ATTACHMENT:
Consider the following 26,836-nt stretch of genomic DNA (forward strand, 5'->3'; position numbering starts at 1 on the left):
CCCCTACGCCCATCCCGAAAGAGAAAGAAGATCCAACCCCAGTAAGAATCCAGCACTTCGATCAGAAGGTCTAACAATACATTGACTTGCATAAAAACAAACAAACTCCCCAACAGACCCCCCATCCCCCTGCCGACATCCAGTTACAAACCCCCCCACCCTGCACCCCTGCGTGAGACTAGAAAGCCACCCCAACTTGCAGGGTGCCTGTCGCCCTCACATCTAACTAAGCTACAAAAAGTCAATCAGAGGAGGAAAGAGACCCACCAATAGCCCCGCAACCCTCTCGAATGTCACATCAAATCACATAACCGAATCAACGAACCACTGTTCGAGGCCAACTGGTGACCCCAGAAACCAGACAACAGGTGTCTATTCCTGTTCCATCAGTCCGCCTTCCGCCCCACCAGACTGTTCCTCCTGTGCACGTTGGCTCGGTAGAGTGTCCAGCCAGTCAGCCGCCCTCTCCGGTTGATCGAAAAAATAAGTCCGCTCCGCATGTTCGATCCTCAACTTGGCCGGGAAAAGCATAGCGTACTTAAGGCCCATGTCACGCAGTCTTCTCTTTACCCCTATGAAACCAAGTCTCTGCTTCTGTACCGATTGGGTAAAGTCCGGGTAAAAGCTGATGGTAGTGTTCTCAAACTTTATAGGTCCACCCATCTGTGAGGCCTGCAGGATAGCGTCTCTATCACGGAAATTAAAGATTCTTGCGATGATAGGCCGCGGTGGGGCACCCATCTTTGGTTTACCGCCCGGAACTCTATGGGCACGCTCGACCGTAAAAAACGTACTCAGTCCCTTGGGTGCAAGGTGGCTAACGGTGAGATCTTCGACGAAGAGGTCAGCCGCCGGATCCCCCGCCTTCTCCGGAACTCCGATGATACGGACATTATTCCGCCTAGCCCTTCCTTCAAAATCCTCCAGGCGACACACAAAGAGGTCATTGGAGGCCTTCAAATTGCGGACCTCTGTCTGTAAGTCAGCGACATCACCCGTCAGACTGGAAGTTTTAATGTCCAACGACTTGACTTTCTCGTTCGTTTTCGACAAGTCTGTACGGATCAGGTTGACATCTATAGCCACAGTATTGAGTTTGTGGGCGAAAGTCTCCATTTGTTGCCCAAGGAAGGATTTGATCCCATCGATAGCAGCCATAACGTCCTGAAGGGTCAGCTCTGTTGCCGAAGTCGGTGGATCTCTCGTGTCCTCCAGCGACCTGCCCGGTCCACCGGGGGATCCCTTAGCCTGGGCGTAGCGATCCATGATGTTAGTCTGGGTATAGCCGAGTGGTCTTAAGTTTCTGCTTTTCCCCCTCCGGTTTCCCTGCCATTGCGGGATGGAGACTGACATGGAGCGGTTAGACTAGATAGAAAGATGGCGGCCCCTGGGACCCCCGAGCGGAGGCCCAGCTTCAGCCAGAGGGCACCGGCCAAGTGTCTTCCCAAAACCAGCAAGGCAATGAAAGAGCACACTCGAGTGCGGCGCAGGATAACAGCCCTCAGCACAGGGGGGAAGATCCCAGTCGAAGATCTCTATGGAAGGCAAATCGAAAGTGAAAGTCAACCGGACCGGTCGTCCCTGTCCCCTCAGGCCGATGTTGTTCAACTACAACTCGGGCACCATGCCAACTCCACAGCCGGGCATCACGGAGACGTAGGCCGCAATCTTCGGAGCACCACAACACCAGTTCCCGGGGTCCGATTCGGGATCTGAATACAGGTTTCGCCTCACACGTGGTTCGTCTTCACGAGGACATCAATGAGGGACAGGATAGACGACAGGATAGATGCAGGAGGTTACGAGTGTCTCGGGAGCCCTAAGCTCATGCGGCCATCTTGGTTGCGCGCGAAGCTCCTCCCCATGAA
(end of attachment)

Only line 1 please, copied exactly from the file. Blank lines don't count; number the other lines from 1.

Consider the following 26,836-nt stretch of genomic DNA (forward strand, 5'->3'; position numbering starts at 1 on the left):